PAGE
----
Through Mexico’s Mayan heartland
Mayan ruins at Palenque, taken from the Temples of the Cross. (Rebecca Conan)
“Burping cleanses the soul,” said our tour guide when explaining why the Tzotzil people in the town of San Juan Chamula gulp down coca cola while praying in their local church.
The small church and its blend of pre-Hispanic mysticism and traditional Catholic practices, is one of the stranger stops on a trip through the state of Chiapas. Religion and ritual aside, Chiapas is a blend of what makes Mexico special: majestic ruins, indigenous traditions, artisan crafts, colonial architecture and engulfing jungle.
Chiapas is the heart of a great Mayan civilization that stretched through southern Mexico to Guatemala and Honduras, dated between 2,000 BC to the Spanish conquest in the 16th Century. Comprised of several ethnic and linguistic groups, including the Lacandon, who continue to live and work in the forest of the same name, the majority of Chiapas’ indigenous people live in the north of the state near the border with Guatemala. Some 27% of Chiapas’ present day indigenous population are direct descendants of the various Mayan groups, and their ancient culture is still evident in the local languages and traditional dress.
San Cristóbal de Las Casas
San Cristóbal is an impressive colonial town, perfect for people watching from one of the many street cafes or while meandering along cobbled streets past pastel-coloured buildings with red slate roofs. Fashion here has not changed for centuries and the indigenous women still wear the long stiff furry black skirts, cummerbunds and embroidered satin blouses favoured by their ancestors.
Spend an afternoon wandering around the zocalo (main square) complete with an impressive bandstand that regularly hosts live marimba music. The cathedral and the Santo Domingo church are also worth a visit for their gold leaf interiors and baroque facades alone.
The town is a hub for shopping, both in the independent shops that sell goods from local collectives and in the affordable markets around Santo Domingo that sell brightly embroidered rugs, blouses and soft furnishings. Worth a stop is the Taller Leñateros – the Woodlander’s Workshop. Founded in 1975 by the American poet Ambar Past, the profit sharing collective prints Mayan language books and accompanying Spanish and English translations. All of the books, cards and paper are handmade using natural fibres such as flowers, sugar cane, banana leaves, cactus and coconut husk. While documenting oral Mayan histories, the collective trains and employs people who would otherwise have no access to formal education.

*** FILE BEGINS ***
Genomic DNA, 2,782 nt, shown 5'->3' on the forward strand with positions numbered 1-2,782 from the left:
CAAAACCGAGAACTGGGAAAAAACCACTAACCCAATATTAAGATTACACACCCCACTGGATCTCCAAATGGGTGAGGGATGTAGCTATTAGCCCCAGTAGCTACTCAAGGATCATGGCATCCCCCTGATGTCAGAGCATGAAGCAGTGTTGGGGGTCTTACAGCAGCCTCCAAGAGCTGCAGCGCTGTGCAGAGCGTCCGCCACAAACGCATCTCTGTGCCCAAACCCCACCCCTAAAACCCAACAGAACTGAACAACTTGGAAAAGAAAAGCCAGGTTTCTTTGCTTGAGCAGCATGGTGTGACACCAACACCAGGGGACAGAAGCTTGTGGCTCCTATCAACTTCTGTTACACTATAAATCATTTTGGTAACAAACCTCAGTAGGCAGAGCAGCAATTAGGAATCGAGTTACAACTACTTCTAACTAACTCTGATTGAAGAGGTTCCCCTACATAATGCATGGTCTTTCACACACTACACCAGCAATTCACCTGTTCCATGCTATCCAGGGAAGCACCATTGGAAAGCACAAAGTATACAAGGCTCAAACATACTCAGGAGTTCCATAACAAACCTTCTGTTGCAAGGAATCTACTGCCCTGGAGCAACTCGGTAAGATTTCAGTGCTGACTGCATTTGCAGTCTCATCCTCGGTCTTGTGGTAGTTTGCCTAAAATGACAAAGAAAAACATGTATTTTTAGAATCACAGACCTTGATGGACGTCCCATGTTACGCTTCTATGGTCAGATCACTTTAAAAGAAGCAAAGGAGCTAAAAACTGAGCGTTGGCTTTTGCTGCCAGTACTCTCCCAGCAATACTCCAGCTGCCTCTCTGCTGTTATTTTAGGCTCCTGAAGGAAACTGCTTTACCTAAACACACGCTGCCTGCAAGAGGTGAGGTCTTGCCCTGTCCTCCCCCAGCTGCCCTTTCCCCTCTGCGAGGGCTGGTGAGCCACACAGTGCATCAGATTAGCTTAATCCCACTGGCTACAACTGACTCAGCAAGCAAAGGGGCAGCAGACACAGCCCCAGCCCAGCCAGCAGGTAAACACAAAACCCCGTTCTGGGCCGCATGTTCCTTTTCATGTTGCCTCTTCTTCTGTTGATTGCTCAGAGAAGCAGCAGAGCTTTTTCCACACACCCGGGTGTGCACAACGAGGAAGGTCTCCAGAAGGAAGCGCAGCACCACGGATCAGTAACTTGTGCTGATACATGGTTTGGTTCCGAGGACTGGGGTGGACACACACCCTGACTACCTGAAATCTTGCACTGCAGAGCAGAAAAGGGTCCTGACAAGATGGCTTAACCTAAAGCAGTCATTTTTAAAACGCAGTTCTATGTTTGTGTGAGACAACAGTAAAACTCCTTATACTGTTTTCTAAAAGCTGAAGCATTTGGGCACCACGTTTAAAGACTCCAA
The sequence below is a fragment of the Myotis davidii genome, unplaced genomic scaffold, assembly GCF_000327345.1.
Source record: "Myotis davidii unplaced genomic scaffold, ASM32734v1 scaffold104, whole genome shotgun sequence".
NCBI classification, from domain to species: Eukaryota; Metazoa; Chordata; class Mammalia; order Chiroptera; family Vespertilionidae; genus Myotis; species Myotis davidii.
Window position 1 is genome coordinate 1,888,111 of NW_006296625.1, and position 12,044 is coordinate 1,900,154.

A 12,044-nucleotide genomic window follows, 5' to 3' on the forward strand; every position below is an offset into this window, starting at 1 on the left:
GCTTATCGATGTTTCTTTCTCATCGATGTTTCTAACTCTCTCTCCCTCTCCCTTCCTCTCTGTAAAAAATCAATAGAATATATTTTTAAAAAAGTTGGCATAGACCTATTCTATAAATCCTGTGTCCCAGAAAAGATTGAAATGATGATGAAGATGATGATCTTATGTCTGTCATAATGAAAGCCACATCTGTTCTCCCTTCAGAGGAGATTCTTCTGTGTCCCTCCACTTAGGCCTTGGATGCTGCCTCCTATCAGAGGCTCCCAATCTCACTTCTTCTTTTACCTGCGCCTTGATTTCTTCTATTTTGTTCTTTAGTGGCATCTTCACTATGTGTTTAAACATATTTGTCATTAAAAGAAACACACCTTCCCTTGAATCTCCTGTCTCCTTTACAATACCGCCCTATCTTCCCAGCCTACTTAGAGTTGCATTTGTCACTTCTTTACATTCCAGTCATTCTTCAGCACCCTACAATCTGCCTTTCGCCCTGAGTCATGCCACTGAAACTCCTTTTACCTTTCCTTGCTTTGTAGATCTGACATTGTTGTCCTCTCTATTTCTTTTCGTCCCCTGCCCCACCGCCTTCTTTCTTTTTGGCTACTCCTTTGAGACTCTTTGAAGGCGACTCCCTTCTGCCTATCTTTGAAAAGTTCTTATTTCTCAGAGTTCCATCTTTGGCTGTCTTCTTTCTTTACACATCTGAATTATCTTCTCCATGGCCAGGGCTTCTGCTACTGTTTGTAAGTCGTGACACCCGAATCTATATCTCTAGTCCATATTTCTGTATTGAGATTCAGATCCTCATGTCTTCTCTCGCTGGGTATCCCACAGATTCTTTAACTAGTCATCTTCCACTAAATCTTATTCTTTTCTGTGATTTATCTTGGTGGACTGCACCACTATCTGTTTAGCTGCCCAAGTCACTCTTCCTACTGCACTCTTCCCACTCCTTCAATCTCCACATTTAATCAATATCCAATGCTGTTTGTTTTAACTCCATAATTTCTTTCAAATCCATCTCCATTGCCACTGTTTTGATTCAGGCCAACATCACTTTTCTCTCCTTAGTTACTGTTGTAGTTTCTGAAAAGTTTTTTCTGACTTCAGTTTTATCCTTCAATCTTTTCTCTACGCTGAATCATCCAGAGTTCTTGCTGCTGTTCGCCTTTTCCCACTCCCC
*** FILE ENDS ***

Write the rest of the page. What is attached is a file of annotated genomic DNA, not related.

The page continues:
In more recent history, the city was the centre of the Zapatista armed uprising in 1994. On 1 January of that year, the North American Free Trade Agreement was signed and the National Zapatista Liberation Army -- made up of local indigenous people -- occupied four towns in Chiapas while calling for better conditions for indigenous people and the protection of communal lands. The only visible sign of the city’s short lived insurgent occupation are the Zapatista dolls, complete with wooden guns, that are sold in the markets.
To find out more about Mayan history, stay at the Na Bolom hotel (the name is Ttozil for “House of the Jaguar”). Founded in 1950 by Danish archaeologist Frans Blom and his anthropologist and photographer wife, Gertrude Duby, the hotel houses an extensive collection of photographs and artefacts gathered from the couple’s work with Mayan communities in the Lacandon jungle. The beautiful colonial house with ample courtyard and garden space is still a centre for Mayan research and a base to sell handicrafts produced in outlying indigenous communities.
San Juan Batista Church, San Juan Chamula
The combination of Mayan culture and the Catholicism imposed by the Spanish conquistadors is best experienced a short drive north from San Cristobal. Ostensibly Catholic in its façade, entering the San Juan Batista Church in San Juan Chamula is one of the most surprising experiences in the state.
A few depictions of Jesus hang from the ceiling, but here ends the similarities with a typical Catholic church. Small groups of worshippers sit on the pine needle covered floor to chant, light rows of candles and sip fizzy drinks. Live chicken necks are gently snapped in offering and women chant while spitting the local brew pox, a potent alcohol made from fermenting corn over small alters between the soul-cleansing burping.